Semiconductor Researchers Solve Diamond Wafer Slicing Challenges With Lasers

  • August 16, 2023

Despite all its winning qualities for semiconductor industry use, diamond has been held back as it has been hard to fashion into usable wafers. On Tuesday, a representative from Chiba University in Japan emailed us about a breakthrough described as a novel laser-slicing technique for diamond semiconductors.

diamond wafer slicing

diamond wafer slicing

Apparently, the scientists have developed a laser-powered process for “effortlessly slicing diamonds.” It is thought that semiconductors created using this material will be prized for their use in highly efficient power conversion components in electric vehicles and for high-speed communication technology.

Diamonds can be very particular in how they are sliced due to the inherent crystallographic planes. These planes don’t conform to a semiconductor maker’s desires for producing grids of wafers. Thus, creating and slicing diamond wafers has been difficult, and often wasteful — and they aren’t cheap.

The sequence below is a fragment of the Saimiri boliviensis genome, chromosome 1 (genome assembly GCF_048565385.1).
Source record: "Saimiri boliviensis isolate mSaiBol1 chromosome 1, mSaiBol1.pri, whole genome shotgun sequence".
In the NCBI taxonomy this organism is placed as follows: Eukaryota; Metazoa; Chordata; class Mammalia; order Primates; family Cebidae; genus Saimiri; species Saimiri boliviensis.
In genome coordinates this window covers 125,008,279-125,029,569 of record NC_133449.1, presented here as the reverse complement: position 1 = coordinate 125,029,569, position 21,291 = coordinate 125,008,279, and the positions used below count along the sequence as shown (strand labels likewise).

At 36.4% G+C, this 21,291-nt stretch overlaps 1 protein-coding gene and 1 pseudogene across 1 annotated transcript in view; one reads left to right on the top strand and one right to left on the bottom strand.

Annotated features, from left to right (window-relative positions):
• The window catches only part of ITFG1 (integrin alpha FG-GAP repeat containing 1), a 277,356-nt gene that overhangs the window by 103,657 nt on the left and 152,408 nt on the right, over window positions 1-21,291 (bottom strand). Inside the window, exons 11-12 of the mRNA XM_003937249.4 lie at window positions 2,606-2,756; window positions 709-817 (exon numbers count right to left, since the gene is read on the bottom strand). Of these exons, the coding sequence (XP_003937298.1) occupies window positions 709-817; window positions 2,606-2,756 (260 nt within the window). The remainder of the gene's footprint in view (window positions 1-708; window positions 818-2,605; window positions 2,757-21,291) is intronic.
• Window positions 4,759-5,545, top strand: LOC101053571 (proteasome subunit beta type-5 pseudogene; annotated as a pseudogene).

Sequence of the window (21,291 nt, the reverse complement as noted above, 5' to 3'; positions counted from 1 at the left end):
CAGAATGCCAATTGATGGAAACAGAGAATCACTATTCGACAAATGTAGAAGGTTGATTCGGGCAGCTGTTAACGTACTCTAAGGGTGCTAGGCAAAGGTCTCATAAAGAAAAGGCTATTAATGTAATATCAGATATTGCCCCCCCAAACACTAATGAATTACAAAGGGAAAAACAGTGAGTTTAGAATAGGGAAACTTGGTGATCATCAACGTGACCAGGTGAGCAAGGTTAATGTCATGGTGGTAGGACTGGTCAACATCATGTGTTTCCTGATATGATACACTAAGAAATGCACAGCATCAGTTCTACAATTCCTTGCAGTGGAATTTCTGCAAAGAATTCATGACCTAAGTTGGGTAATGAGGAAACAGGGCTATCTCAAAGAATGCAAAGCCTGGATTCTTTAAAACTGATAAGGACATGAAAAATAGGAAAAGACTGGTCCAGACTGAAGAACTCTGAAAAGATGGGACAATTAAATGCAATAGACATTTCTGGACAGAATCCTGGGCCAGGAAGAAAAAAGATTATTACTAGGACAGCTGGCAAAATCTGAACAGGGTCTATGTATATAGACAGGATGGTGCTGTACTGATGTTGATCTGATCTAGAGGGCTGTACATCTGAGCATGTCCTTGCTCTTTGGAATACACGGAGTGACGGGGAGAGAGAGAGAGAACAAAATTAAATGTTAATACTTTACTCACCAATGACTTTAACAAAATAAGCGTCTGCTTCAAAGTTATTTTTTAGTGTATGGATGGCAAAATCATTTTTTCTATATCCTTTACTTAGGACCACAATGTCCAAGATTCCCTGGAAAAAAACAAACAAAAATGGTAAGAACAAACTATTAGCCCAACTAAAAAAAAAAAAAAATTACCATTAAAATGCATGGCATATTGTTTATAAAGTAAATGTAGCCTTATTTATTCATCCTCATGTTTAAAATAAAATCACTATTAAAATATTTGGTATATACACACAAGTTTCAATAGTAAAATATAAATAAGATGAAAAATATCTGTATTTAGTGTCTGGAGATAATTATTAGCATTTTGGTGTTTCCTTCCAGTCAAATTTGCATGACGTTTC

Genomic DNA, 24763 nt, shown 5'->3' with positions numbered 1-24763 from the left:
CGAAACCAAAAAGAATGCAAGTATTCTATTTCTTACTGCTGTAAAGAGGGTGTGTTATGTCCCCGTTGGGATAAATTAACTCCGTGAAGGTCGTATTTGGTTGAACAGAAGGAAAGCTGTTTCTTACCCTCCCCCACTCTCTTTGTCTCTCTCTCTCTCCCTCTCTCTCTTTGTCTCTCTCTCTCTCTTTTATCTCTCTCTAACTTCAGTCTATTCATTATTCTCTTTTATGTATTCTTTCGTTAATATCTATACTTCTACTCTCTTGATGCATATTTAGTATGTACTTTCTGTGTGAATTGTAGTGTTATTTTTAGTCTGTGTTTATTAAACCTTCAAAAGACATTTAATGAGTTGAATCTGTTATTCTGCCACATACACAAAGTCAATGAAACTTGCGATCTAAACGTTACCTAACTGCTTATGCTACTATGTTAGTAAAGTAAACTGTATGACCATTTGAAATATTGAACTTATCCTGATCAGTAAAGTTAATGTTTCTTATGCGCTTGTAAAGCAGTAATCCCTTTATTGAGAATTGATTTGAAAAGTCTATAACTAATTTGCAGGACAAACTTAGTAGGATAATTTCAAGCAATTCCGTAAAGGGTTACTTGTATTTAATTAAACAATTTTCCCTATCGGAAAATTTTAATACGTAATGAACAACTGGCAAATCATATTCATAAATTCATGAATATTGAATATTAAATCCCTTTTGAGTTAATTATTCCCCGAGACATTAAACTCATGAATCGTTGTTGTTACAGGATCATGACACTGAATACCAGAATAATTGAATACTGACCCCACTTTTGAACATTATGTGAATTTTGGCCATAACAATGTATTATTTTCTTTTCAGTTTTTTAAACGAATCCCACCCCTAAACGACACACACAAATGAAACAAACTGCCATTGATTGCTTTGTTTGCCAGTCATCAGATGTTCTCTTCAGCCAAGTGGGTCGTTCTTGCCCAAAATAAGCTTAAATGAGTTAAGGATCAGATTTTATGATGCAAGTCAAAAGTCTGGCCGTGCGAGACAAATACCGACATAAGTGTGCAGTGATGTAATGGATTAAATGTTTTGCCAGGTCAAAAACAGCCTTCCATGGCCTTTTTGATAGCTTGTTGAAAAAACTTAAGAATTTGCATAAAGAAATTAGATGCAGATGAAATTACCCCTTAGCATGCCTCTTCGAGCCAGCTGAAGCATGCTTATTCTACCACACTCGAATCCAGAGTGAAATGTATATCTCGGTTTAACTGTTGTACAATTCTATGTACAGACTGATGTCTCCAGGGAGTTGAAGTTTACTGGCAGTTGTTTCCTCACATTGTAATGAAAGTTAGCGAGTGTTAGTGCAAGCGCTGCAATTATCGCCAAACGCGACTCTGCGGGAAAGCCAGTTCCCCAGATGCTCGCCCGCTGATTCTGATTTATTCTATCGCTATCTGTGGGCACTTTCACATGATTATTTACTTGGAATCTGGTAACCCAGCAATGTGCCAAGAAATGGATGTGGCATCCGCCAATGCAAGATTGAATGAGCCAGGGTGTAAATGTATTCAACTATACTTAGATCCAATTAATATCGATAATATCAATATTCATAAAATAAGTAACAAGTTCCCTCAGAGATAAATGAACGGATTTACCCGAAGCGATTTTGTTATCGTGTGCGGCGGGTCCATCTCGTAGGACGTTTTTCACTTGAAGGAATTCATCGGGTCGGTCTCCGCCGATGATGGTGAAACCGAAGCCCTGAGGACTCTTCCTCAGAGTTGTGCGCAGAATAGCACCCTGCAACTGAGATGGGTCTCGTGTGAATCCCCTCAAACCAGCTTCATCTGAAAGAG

So, how does a laser help in the manufacturing of diamond wafers? The research team describes a process where the laser doesn’t cut the diamond into a grid, but the “concentrated laser illumination transforms diamond into amorphous carbon, whose density is lower than that of diamond.” The resulting lower-density grid line in the diamond structure provides pre-defined fracture planes for cracks to propagate along.

Once the diamond has been treated as described above, the researchers indicate it was easy to separate regular-shaped diamond wafers ready for fabrication work further down the line.

diamond wafer slicing

diamond wafer slicing

Professor Hirofumi Hidai, from the Graduate School of Engineering at Chiba University, said that “diamond slicing enables the production of high-quality wafers at low cost and is indispensable to fabricate diamond semiconductor devices.”

The professor also mentioned the potential of diamond semiconductors in high-power applications like electric vehicles. We have previously reported on the appealing qualities of diamond transistors — many of

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